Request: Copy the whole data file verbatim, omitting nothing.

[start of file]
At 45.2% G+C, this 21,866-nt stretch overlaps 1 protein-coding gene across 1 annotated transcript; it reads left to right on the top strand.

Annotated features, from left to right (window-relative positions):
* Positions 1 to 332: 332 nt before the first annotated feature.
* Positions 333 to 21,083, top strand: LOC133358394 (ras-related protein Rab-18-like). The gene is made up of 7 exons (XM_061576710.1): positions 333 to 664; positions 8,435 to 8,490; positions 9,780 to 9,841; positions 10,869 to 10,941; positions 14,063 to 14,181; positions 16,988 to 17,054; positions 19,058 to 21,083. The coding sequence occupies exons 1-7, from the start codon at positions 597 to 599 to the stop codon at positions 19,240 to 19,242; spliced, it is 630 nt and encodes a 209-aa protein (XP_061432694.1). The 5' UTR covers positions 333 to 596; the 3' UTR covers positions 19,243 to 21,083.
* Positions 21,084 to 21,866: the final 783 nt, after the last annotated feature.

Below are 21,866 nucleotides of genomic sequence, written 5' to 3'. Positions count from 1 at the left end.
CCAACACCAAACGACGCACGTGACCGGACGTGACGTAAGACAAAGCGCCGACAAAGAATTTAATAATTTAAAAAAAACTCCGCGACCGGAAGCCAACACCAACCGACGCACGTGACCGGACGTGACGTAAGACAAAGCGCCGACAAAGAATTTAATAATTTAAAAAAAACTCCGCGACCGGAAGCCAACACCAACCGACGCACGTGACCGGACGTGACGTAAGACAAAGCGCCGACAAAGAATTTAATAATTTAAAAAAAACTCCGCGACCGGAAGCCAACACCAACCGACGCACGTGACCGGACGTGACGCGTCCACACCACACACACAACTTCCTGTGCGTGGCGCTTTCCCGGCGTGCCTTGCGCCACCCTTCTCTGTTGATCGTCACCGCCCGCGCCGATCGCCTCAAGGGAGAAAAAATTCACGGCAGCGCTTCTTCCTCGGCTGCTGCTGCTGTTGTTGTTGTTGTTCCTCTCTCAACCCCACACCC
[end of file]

At 45.2% G+C, this 21,866-nt stretch overlaps 1 protein-coding gene across 1 annotated transcript; it reads left to right on the top strand.

Annotated features, from left to right (window-relative positions):
* Positions 1 to 332: 332 nt before the first annotated feature.
* Positions 333 to 21,083, top strand: LOC133358394 (ras-related protein Rab-18-like). The gene is made up of 7 exons (XM_061576710.1): positions 333 to 664; positions 8,435 to 8,490; positions 9,780 to 9,841; positions 10,869 to 10,941; positions 14,063 to 14,181; positions 16,988 to 17,054; positions 19,058 to 21,083. The coding sequence occupies exons 1-7, from the start codon at positions 597 to 599 to the stop codon at positions 19,240 to 19,242; spliced, it is 630 nt and encodes a 209-aa protein (XP_061432694.1). The 5' UTR covers positions 333 to 596; the 3' UTR covers positions 19,243 to 21,083.
* Positions 21,084 to 21,866: the final 783 nt, after the last annotated feature.

Below are 21,866 nucleotides of genomic sequence, written 5' to 3'. Positions count from 1 at the left end.
CCAACACCAAACGACGCACGTGACCGGACGTGACGTAAGACAAAGCGCCGACAAAGAATTTAATAATTTAAAAAAAACTCCGCGACCGGAAGCCAACACCAACCGACGCACGTGACCGGACGTGACGTAAGACAAAGCGCCGACAAAGAATTTAATAATTTAAAAAAAACTCCGCGACCGGAAGCCAACACCAACCGACGCACGTGACCGGACGTGACGTAAGACAAAGCGCCGACAAAGAATTTAATAATTTAAAAAAAACTCCGCGACCGGAAGCCAACACCAACCGACGCACGTGACCGGACGTGACGCGTCCACACCACACACACAACTTCCTGTGCGTGGCGCTTTCCCGGCGTGCCTTGCGCCACCCTTCTCTGTTGATCGTCACCGCCCGCGCCGATCGCCTCAAGGGAGAAAAAATTCACGGCAGCGCTTCTTCCTCGGCTGCTGCTGCTGTTGTTGTTGTTGTTCCTCTCTCAACCCCACACCC